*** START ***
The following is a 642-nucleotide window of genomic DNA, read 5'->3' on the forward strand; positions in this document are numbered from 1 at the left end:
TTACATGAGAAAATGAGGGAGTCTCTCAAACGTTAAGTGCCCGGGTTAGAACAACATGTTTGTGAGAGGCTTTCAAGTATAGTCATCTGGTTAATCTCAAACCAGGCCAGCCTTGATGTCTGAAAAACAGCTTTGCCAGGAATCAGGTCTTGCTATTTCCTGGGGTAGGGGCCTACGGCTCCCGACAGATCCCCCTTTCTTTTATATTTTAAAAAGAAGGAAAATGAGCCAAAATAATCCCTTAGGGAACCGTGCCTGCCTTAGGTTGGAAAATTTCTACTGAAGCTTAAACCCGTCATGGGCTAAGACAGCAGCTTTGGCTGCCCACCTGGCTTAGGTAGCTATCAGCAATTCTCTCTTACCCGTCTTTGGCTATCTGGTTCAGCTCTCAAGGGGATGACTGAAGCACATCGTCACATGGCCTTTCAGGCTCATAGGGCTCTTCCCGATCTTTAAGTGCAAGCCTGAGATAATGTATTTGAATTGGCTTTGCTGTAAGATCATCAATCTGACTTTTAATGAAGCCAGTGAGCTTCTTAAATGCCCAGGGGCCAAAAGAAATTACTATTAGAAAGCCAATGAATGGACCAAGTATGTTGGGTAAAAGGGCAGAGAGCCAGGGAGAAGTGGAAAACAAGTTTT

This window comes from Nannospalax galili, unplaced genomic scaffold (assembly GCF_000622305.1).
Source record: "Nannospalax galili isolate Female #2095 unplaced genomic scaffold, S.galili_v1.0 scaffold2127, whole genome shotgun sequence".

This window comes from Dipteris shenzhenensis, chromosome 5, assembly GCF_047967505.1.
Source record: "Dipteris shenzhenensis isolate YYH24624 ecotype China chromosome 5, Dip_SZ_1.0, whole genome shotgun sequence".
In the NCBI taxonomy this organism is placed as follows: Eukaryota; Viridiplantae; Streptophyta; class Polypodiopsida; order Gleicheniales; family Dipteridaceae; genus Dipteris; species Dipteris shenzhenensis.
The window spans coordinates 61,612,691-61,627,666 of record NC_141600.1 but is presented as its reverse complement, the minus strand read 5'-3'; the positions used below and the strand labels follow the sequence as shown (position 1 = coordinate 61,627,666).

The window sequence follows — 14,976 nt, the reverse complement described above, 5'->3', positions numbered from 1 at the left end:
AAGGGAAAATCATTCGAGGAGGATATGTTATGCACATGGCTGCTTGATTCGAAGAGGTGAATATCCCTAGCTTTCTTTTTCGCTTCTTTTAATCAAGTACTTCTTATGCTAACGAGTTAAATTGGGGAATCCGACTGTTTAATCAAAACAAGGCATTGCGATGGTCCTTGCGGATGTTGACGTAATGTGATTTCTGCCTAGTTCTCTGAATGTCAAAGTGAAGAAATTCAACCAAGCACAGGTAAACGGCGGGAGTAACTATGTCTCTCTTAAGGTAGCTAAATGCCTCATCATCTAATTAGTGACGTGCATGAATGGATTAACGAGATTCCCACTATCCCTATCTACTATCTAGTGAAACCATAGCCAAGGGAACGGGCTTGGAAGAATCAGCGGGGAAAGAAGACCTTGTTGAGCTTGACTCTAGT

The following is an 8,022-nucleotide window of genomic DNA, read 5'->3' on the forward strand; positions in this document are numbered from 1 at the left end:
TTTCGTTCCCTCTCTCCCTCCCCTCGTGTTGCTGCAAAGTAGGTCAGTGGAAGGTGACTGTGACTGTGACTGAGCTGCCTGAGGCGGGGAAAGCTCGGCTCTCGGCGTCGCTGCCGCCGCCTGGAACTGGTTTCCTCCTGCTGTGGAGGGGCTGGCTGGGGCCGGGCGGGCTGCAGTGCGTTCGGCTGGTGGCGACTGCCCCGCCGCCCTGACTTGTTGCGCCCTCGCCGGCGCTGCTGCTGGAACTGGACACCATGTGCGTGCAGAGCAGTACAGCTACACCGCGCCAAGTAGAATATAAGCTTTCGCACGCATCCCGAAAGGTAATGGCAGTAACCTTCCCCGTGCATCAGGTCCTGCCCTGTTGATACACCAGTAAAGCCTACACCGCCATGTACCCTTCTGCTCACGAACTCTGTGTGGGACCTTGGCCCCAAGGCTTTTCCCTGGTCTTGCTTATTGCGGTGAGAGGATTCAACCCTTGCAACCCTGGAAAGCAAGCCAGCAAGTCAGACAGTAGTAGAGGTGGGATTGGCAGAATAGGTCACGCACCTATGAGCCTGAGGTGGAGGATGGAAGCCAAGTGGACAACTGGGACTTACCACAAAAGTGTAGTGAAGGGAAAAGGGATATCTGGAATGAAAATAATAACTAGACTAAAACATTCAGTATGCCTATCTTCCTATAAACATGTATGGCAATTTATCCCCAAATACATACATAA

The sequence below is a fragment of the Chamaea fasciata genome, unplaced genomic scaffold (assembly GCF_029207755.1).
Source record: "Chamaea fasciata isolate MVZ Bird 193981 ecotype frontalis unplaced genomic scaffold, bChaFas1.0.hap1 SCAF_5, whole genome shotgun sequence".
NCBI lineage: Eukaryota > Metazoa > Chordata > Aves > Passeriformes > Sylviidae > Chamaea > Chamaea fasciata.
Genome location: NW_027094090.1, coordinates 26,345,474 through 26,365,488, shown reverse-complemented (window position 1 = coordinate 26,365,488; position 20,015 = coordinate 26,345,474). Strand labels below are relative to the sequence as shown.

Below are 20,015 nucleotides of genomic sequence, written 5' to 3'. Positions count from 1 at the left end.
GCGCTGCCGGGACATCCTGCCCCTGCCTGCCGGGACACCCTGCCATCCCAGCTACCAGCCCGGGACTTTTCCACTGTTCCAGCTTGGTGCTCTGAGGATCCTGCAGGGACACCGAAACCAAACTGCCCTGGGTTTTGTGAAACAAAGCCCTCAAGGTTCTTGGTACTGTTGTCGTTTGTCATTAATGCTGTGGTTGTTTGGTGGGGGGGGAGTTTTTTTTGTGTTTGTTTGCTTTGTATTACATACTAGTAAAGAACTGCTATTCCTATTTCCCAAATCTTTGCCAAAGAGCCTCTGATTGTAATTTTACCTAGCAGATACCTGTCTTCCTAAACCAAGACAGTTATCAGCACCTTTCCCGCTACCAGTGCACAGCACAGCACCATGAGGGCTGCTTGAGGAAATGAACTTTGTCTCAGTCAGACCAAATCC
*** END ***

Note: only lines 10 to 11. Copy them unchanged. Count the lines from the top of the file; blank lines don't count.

AAGGGAAAATCATTCGAGGAGGATATGTTATGCACATGGCTGCTTGATTCGAAGAGGTGAATATCCCTAGCTTTCTTTTTCGCTTCTTTTAATCAAGTACTTCTTATGCTAACGAGTTAAATTGGGGAATCCGACTGTTTAATCAAAACAAGGCATTGCGATGGTCCTTGCGGATGTTGACGTAATGTGATTTCTGCCTAGTTCTCTGAATGTCAAAGTGAAGAAATTCAACCAAGCACAGGTAAACGGCGGGAGTAACTATGTCTCTCTTAAGGTAGCTAAATGCCTCATCATCTAATTAGTGACGTGCATGAATGGATTAACGAGATTCCCACTATCCCTATCTACTATCTAGTGAAACCATAGCCAAGGGAACGGGCTTGGAAGAATCAGCGGGGAAAGAAGACCTTGTTGAGCTTGACTCTAGT

The following is an 8,022-nucleotide window of genomic DNA, read 5'->3' on the forward strand; positions in this document are numbered from 1 at the left end: